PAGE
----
Have you heard there are some naturopathic doctors supporting the naturopathic licensing legislation? Many more traditional naturopathic doctors are opposed to this bill after considering the unintended consequences of the medical board regulating the traditional naturopathic profession.
Update: Testimony on the bill was heard on Wednesday, 8:30 a.m. East Wing basement room E20. The public testimony took the entire 3 hours and the vote was delayed. The legislators on the committee will be receiving emails and considering these as they vote. Send Your Emails to the Representatives. They are listed here.
Idaho Naturopathic Licensing Bill
HB 152 NEW NUMBER #196
The majority of states have said no to licensing of Naturopathic Physicians. If this is as good, as it is being presented, why are the majority of states saying no?
The arguments for it is that:
It allows naturopathic physicians trained in certain schools in the US and Canada to be able to practice to the full extent of their training, ordering labs, prescribing medications, perform minor office procedures and be eligible for third-party reimbursement.
Currently, there are about 25 naturopathic physicians in Idaho that would benefit from this legislation, which accounts for less than 10 percent of practicing naturopathic doctors in Idaho.
With the new school of osteopathic medicine opening up in Meridian, Idaho, there will be no shortage of primary care providers. Currently, there are plenty of walk-in clinics where patients can be seen by a doctor if they urgently need to do so. It is not uncommon for a practitioner to learn techniques in school that they are not able to practice.
Naturopathic medicine is not about prescribing medications nor doing surgery. The medical profession already has that covered. It is to offer a more holistic and restorative solution to all types of imbalances that may not, may, or do manifest as a physical ailment. It is not about just prescribing a steroid cream to suppress a rash. It is about recognizing that the body uses symptoms to communicate imbalances, and rather than suppressing that communication with a pharmaceutical drug, exploring the underlying cause and addressing that in a restorative fashion to bring the body back to health. We don’t need more people prescribing medications.
The pharmaceutical companies already have plenty of distributors in their direct marketing down line that peddles their products. At this time in history when we are exposed to more toxins, nutritional deficiencies, and stressors than ever, we need more practitioners that practice non-toxic restorative medicine. The schools that are touting themselves as the gold standard in naturopathic medicine are doing naturopathy a disservice by promoting that their graduates become another income stream for the pharmaceutical companies and by supporting mandatory vaccines. In their effort to be recognized by the medical community, they are losing their own identity.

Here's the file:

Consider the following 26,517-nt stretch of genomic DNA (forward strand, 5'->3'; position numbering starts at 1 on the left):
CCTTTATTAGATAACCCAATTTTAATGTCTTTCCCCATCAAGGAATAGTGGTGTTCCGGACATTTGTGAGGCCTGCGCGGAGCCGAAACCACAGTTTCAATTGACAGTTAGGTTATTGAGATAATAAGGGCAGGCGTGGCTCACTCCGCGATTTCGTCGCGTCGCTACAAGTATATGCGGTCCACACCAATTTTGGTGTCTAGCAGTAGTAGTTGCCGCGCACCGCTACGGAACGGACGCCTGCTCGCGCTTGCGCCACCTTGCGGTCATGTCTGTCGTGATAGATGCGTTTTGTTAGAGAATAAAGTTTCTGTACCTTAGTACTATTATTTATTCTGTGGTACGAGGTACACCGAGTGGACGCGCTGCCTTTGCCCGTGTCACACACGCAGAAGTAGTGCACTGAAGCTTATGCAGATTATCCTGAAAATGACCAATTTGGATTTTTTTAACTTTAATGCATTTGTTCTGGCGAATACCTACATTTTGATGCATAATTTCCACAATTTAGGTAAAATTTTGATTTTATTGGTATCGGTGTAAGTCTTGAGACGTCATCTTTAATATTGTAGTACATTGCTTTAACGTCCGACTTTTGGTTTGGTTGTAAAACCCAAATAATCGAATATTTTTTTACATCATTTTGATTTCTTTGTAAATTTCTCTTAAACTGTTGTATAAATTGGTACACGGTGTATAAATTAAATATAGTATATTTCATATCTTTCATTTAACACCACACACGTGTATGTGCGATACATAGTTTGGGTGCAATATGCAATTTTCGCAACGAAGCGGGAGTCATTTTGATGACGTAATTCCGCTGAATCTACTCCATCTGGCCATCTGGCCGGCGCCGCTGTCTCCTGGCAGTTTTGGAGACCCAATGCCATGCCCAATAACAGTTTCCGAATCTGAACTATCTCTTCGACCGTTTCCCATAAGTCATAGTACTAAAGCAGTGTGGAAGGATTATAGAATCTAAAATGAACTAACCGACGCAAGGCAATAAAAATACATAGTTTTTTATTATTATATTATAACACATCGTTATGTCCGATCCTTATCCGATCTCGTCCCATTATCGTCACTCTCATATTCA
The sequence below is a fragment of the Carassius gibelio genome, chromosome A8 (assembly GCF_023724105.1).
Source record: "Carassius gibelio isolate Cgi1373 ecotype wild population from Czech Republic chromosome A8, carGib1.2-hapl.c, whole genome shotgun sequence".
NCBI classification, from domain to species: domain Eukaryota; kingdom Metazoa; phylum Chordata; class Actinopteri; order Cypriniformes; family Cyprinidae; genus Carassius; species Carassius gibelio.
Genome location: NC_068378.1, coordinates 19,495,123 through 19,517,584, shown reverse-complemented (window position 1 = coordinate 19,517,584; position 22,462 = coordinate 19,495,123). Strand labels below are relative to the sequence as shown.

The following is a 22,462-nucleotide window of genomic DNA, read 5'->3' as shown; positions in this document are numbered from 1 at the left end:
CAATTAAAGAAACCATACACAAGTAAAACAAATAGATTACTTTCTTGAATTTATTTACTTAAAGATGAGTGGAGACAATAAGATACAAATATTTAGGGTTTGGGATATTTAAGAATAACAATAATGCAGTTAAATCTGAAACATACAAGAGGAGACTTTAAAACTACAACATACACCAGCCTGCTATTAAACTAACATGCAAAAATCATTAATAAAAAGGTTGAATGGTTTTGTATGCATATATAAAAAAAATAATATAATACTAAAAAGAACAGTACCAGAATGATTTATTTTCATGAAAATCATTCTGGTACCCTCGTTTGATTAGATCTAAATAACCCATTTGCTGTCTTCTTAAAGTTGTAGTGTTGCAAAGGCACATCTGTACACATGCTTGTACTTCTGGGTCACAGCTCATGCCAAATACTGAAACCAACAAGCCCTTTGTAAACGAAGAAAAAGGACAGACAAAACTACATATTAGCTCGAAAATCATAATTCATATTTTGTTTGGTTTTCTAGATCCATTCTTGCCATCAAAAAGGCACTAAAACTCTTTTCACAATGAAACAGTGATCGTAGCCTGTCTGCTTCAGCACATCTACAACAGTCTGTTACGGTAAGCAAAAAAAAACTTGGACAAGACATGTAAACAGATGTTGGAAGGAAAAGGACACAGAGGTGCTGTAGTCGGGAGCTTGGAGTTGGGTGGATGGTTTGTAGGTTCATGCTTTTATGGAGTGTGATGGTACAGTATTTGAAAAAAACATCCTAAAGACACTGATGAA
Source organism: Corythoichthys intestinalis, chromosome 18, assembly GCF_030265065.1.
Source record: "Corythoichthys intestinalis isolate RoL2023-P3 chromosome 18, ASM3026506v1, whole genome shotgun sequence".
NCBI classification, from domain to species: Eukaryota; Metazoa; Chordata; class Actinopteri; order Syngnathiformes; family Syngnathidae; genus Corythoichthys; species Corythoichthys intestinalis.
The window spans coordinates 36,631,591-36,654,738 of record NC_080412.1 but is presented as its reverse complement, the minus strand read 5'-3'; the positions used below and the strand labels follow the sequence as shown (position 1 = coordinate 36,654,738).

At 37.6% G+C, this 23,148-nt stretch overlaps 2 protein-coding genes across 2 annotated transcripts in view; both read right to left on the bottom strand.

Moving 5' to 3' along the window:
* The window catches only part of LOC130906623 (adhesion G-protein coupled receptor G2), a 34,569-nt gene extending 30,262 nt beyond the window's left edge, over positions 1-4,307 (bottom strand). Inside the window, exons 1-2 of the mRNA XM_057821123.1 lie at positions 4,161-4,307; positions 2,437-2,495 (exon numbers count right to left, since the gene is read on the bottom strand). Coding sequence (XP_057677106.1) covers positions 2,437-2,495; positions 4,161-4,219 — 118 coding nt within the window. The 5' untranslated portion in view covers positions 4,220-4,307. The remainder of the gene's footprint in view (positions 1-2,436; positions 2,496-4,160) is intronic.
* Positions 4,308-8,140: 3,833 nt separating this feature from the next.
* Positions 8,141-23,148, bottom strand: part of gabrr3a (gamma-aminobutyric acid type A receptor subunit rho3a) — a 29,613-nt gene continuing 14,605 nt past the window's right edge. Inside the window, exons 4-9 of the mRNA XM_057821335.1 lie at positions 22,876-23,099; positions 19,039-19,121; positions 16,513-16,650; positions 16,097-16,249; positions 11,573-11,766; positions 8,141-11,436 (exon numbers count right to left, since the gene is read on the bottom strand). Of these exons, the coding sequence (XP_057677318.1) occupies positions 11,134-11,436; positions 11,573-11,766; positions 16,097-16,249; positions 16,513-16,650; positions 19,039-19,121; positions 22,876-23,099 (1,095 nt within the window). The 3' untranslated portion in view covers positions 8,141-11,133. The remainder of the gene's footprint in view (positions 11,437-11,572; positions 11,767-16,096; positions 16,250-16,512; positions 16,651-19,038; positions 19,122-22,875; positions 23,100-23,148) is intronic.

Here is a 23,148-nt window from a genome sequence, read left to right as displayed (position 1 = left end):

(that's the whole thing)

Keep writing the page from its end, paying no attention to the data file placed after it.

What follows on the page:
The naturopathic physicians who would benefit from this type of legislation feel that it would also avoid confusion in the market place as to which naturopathic doctor is properly trained and which one is not and claiming that licensing is a part of professional standards.
Competency within a profession should be regulated within the profession, not by the government.
Licensing establishes a minimum competency and gives the consumer the false illusion of competency. Without licensing, the market forces the consumer to educate themselves about the options available so that the consumer can make a more educated decision. Licensing may favor a less competent licensed practitioner while giving the impression that a very skilled unlicensed practitioner is not competent. It is better to let the free market decide and have trust in the consumer. Incompetent unlicensed practitioners will naturally go out of business, just like any business that provides poor service. Nowadays, there are plenty of tools available for the consumer to educate themselves about any product or service they chose to acquire.